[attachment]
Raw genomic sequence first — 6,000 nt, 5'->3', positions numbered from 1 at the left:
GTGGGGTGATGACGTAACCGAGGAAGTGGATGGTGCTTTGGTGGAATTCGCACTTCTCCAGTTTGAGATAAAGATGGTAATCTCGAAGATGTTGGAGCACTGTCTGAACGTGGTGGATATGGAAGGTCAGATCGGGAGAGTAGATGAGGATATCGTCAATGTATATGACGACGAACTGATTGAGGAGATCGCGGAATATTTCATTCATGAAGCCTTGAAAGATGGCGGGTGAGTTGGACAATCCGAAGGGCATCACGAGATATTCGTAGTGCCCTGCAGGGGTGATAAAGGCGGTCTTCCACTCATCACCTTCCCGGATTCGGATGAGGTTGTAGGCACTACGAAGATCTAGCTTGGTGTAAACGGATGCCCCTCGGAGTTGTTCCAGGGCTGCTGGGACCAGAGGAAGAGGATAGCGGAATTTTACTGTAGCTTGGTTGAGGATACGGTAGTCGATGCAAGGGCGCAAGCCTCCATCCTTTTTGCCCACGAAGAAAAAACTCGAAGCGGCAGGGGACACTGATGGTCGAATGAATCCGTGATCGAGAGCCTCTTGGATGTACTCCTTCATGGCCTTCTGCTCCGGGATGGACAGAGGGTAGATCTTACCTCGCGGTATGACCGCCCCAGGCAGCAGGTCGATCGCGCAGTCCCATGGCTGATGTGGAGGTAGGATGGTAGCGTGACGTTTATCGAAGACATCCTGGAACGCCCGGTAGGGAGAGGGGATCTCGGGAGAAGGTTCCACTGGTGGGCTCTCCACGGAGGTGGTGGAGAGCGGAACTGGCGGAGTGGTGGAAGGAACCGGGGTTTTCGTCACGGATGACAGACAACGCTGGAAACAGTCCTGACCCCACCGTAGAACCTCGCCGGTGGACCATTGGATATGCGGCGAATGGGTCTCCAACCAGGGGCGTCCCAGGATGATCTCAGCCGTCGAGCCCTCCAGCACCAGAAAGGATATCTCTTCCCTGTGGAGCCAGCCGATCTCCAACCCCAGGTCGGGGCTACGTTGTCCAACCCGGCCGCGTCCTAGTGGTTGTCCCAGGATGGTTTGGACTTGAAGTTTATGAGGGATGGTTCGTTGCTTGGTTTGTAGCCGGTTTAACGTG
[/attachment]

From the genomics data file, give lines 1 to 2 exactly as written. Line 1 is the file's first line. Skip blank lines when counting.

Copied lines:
Raw genomic sequence first — 6,000 nt, 5'->3', positions numbered from 1 at the left:
GTGGGGTGATGACGTAACCGAGGAAGTGGATGGTGCTTTGGTGGAATTCGCACTTCTCCAGTTTGAGATAAAGATGGTAATCTCGAAGATGTTGGAGCACTGTCTGAACGTGGTGGATATGGAAGGTCAGATCGGGAGAGTAGATGAGGATATCGTCAATGTATATGACGACGAACTGATTGAGGAGATCGCGGAATATTTCATTCATGAAGCCTTGAAAGATGGCGGGTGAGTTGGACAATCCGAAGGGCATCACGAGATATTCGTAGTGCCCTGCAGGGGTGATAAAGGCGGTCTTCCACTCATCACCTTCCCGGATTCGGATGAGGTTGTAGGCACTACGAAGATCTAGCTTGGTGTAAACGGATGCCCCTCGGAGTTGTTCCAGGGCTGCTGGGACCAGAGGAAGAGGATAGCGGAATTTTACTGTAGCTTGGTTGAGGATACGGTAGTCGATGCAAGGGCGCAAGCCTCCATCCTTTTTGCCCACGAAGAAAAAACTCGAAGCGGCAGGGGACACTGATGGTCGAATGAATCCGTGATCGAGAGCCTCTTGGATGTACTCCTTCATGGCCTTCTGCTCCGGGATGGACAGAGGGTAGATCTTACCTCGCGGTATGACCGCCCCAGGCAGCAGGTCGATCGCGCAGTCCCATGGCTGATGTGGAGGTAGGATGGTAGCGTGACGTTTATCGAAGACATCCTGGAACGCCCGGTAGGGAGAGGGGATCTCGGGAGAAGGTTCCACTGGTGGGCTCTCCACGGAGGTGGTGGAGAGCGGAACTGGCGGAGTGGTGGAAGGAACCGGGGTTTTCGTCACGGATGACAGACAACGCTGGAAACAGTCCTGACCCCACCGTAGAACCTCGCCGGTGGACCATTGGATATGCGGCGAATGGGTCTCCAACCAGGGGCGTCCCAGGATGATCTCAGCCGTCGAGCCCTCCAGCACCAGAAAGGATATCTCTTCCCTGTGGAGCCAGCCGATCTCCAACCCCAGGTCGGGGCTACGTTGTCCAACCCGGCCGCGTCCTAGTGGTTGTCCCAGGATGGTTTGGACTTGAAGTTTATGAGGGATGGTTCGTTGCTTGGTTTGTAGCCGGTTTAACGTG